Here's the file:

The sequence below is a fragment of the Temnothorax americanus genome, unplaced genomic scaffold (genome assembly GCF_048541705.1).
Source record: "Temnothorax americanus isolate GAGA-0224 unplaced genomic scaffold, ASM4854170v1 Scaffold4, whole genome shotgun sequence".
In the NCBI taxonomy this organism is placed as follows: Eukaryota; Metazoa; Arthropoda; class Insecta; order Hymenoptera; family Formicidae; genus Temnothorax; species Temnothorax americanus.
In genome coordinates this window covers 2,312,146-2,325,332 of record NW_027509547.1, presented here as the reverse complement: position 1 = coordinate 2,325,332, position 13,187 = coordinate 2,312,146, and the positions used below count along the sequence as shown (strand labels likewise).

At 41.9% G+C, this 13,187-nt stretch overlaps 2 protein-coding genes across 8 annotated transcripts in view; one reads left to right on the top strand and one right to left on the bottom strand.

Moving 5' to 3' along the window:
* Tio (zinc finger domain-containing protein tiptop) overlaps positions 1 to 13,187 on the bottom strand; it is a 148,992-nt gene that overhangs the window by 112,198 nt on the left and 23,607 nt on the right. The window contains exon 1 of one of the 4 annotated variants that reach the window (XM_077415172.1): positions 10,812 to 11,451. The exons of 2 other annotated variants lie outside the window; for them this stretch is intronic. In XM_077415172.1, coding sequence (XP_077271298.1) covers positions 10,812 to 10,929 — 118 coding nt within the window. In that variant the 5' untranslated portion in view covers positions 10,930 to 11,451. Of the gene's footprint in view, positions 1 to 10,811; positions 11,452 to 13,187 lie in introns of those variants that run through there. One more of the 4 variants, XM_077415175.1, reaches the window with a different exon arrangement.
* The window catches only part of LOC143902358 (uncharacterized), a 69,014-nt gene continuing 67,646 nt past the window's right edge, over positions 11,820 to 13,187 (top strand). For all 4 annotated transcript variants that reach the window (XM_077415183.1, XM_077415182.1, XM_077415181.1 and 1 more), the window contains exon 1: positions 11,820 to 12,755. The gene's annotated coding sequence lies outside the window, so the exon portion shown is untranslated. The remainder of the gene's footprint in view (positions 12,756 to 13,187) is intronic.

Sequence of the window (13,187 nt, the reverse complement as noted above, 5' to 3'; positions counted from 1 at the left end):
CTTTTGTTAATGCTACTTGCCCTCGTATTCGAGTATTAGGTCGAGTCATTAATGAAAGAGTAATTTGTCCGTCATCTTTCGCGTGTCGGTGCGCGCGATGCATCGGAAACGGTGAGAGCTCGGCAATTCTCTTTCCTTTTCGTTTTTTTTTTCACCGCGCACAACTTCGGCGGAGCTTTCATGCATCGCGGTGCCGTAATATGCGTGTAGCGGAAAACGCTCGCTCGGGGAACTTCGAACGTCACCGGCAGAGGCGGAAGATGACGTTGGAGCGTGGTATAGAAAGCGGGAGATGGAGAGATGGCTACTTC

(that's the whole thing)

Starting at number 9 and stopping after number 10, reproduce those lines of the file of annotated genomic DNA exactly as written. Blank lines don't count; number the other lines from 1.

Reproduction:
Sequence of the window (13,187 nt, the reverse complement as noted above, 5' to 3'; positions counted from 1 at the left end):
CTTTTGTTAATGCTACTTGCCCTCGTATTCGAGTATTAGGTCGAGTCATTAATGAAAGAGTAATTTGTCCGTCATCTTTCGCGTGTCGGTGCGCGCGATGCATCGGAAACGGTGAGAGCTCGGCAATTCTCTTTCCTTTTCGTTTTTTTTTTCACCGCGCACAACTTCGGCGGAGCTTTCATGCATCGCGGTGCCGTAATATGCGTGTAGCGGAAAACGCTCGCTCGGGGAACTTCGAACGTCACCGGCAGAGGCGGAAGATGACGTTGGAGCGTGGTATAGAAAGCGGGAGATGGAGAGATGGCTACTTC